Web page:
There’s Fraud, And Then There’s CALIFORNIA Fraud

Over the past months we Californians have seen all kinds of stories about the backlog of Employment Development Department (EDD) pandemic unemployment payments to residents, like this:

And this:

And this:

Clearly the stores were fake news, because we now know that thousands of people were receiving pandemic unemployment payments:

Inmates in California’s jails and prisons were receiving EDD benefits.

How many inmates?  How much money did they receive?

It started out small, back in August:

The fraud was explained in an August 15 news release from the San Mateo County Sheriff’s office:

The fraud consisted of 21 people, about half incarcerated in the San Mateo Maguire Correction Facility and the others spread across three counties.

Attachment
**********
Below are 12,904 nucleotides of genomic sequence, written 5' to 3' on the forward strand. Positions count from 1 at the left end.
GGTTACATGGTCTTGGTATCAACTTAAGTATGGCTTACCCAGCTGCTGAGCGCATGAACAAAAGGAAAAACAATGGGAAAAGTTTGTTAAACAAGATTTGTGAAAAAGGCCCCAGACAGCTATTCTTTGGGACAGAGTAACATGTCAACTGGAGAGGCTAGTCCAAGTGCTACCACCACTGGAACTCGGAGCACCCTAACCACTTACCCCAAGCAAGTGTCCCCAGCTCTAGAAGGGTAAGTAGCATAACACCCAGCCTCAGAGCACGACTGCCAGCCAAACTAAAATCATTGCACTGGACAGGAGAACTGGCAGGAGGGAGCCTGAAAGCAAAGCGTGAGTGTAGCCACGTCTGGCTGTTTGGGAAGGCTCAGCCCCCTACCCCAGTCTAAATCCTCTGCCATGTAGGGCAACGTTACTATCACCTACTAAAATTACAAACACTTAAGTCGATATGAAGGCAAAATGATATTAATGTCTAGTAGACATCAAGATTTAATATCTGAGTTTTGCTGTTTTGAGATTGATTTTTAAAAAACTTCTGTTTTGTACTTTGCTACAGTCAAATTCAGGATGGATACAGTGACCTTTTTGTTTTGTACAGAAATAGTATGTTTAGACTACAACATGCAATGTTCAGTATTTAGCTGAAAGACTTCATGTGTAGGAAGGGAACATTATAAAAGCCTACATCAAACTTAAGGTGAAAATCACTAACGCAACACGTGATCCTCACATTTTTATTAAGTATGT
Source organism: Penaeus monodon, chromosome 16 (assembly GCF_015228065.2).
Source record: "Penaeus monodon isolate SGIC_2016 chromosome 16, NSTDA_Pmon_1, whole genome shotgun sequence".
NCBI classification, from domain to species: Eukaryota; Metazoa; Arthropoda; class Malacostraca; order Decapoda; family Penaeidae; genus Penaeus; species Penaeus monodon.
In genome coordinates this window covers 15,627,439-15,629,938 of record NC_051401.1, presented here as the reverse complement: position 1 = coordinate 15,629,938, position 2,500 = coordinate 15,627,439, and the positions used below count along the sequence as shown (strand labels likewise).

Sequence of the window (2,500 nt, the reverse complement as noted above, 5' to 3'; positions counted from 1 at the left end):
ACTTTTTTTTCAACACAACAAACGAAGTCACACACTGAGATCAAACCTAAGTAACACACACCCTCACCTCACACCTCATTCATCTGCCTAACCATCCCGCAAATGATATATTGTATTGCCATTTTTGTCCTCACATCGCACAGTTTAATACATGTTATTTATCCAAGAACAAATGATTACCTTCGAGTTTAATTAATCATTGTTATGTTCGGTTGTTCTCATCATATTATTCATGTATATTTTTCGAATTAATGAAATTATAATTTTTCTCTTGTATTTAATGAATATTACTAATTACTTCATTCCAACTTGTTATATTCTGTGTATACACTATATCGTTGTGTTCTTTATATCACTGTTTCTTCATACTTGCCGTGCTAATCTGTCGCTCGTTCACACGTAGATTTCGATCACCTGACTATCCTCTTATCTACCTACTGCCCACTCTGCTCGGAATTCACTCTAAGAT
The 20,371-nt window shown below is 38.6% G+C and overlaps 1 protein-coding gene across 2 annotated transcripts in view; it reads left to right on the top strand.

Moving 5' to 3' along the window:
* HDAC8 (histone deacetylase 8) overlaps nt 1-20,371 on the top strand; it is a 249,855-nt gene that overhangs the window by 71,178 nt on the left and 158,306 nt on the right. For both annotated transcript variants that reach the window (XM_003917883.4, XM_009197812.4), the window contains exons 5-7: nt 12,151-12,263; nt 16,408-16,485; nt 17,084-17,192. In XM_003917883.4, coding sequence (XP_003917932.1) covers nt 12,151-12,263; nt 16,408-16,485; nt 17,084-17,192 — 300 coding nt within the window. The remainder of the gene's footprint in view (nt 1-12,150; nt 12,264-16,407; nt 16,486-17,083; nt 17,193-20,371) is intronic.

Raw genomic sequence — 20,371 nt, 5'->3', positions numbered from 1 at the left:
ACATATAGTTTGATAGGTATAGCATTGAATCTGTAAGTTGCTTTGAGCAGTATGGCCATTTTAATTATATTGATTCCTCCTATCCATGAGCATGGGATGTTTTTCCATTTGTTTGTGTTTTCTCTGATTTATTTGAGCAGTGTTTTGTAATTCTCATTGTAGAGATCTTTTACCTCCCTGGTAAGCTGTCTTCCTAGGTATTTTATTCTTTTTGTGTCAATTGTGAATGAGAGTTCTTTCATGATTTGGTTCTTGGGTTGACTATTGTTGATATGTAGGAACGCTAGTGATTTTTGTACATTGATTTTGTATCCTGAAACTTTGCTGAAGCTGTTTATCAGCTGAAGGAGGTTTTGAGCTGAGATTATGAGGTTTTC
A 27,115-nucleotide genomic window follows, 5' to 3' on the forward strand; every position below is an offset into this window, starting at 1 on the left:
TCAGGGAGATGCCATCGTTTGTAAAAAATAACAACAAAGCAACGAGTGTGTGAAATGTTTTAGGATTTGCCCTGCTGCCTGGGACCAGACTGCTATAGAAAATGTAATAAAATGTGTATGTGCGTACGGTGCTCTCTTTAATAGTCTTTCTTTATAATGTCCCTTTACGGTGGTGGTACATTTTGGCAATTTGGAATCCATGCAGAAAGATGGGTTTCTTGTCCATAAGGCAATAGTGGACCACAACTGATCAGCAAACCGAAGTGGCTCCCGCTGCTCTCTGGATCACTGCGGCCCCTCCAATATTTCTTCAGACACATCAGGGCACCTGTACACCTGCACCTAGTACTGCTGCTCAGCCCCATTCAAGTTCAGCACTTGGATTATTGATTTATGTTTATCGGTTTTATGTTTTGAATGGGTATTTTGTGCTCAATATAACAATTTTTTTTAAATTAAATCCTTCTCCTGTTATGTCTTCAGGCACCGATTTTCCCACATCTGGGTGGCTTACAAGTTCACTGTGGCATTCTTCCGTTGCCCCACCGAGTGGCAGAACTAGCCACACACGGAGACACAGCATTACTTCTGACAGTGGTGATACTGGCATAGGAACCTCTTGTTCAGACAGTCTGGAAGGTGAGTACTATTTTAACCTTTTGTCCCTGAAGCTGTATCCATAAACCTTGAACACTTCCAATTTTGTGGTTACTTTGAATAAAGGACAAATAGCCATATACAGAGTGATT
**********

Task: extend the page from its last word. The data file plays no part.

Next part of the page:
The amount was at least $250,000.

The mastermind – if there was one – was not named.  And perhaps none was needed, because the process wasn’t complicated.  According to the New York Times article,

“Inmates filed unemployment claims – some using county-issued iPads provided in jail – with the California Employment Development Department.  Others provided personal information in phone calls to people on the outside who filed for unemployment on their behalf.

“The money was then deposited into a bank account of their choosing.  Friends or family members withdrew the cash for some, while others did it themselves after they were released, according to Stephen M. Wagstaffe, the San Mateo County district attorney.

“In some cases, the money was spent on ‘remarkable personal items’ including expensive clothing and a trip to Las Vegas, he said.”

This angered people, and rightly so.  Many had been waiting weeks and months for financial help to stave off the effects from the pandemic, including job loss and eviction threats.

But take heart – it was only this small group in this one facility, and see?  They’d been caught.  And according to the Sheriff’s news release, $150,000 was recovered during the execution of search warrants.